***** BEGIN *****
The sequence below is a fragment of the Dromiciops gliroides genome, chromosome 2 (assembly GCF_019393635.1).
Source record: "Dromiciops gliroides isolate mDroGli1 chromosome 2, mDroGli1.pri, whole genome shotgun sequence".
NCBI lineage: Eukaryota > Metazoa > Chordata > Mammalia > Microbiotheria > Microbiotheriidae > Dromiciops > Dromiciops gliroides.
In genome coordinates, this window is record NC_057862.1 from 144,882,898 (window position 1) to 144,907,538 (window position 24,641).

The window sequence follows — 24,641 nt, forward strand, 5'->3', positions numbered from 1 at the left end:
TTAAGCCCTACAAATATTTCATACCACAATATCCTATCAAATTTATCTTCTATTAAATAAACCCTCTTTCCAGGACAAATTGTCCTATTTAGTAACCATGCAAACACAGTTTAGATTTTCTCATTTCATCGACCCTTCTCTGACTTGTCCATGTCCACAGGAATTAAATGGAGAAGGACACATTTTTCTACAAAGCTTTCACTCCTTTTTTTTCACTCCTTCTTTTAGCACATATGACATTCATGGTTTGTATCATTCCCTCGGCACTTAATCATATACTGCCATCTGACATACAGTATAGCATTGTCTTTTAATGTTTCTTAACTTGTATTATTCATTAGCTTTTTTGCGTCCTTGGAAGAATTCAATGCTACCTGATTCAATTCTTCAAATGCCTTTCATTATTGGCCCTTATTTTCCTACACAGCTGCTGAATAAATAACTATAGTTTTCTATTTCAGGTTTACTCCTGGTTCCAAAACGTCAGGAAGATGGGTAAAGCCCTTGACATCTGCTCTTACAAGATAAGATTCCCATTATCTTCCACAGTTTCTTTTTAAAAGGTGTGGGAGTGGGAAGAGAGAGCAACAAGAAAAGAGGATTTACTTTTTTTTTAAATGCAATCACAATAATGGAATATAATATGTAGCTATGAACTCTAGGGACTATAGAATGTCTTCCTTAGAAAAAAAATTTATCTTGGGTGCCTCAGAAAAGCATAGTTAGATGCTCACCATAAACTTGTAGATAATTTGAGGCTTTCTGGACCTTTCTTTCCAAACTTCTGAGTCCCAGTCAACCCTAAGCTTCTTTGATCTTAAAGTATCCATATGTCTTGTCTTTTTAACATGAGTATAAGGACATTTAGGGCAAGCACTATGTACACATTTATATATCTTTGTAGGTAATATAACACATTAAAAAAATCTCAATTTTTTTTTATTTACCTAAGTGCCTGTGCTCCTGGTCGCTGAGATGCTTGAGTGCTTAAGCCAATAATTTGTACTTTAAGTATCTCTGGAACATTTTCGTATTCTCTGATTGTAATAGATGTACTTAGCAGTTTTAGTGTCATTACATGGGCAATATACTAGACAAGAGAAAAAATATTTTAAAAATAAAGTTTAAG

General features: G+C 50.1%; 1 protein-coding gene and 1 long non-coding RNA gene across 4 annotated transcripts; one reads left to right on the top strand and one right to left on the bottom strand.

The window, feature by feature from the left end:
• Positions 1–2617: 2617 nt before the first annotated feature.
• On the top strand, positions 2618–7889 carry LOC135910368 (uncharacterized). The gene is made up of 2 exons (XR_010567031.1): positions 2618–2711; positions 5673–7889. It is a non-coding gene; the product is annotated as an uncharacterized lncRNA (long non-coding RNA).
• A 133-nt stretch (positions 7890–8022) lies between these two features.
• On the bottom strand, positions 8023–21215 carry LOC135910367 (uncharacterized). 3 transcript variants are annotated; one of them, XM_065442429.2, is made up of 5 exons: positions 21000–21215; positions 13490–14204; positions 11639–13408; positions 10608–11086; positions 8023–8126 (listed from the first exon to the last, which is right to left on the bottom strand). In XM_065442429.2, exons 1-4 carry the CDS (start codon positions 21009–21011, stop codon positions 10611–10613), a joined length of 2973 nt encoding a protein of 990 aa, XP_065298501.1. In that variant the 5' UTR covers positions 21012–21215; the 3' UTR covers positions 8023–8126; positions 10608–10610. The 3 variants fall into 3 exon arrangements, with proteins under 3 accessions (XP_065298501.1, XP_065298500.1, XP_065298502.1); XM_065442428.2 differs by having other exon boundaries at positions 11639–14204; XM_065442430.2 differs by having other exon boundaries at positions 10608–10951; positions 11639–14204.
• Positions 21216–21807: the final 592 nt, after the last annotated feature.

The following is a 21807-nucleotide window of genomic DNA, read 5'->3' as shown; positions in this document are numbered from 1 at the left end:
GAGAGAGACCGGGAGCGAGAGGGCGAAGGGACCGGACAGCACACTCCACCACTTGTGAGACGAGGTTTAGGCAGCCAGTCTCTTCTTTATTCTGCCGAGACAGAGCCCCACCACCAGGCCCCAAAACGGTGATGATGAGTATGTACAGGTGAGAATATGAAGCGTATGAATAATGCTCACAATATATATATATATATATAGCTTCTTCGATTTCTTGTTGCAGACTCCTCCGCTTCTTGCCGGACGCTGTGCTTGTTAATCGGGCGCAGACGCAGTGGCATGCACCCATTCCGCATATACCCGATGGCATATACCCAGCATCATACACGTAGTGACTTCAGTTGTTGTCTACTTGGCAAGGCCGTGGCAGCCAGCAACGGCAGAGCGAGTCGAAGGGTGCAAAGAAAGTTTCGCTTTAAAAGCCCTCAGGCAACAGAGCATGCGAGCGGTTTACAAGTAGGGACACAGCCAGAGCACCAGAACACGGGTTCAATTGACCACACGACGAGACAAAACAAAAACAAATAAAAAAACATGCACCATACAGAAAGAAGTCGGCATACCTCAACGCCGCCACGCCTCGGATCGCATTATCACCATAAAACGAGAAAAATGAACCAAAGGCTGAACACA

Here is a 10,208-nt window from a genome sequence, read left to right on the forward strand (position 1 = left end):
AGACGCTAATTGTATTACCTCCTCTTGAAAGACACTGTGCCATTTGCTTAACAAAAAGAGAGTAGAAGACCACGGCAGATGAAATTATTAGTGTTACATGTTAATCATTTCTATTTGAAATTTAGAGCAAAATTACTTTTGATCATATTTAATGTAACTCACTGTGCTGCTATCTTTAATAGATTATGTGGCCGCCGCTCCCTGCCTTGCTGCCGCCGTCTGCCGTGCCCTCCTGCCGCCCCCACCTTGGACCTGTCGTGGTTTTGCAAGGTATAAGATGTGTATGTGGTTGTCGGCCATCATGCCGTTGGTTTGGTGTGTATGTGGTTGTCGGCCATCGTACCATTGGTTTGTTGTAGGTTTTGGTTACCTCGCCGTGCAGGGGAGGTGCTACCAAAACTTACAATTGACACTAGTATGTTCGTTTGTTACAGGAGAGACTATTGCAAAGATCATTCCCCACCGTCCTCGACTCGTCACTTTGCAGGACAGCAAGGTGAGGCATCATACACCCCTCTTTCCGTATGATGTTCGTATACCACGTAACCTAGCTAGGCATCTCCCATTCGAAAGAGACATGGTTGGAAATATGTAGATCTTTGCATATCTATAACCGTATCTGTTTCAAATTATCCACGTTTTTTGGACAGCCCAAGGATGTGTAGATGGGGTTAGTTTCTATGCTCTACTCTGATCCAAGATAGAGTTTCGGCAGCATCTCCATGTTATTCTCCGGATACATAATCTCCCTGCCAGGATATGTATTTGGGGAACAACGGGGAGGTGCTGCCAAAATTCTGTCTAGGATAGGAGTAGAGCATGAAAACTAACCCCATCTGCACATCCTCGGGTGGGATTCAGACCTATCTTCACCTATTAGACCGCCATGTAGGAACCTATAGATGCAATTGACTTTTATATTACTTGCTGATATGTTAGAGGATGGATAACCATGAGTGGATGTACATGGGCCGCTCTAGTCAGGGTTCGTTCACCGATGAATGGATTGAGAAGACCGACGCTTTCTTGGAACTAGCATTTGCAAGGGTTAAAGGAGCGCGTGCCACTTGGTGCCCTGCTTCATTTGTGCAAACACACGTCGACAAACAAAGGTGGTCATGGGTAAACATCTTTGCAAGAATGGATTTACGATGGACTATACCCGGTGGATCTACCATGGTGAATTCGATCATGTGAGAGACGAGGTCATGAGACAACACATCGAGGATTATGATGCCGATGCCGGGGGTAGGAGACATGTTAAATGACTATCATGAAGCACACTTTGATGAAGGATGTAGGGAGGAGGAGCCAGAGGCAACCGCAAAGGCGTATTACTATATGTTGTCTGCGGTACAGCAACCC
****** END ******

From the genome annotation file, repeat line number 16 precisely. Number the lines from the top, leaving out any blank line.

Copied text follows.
Here is a 10,208-nt window from a genome sequence, read left to right on the forward strand (position 1 = left end):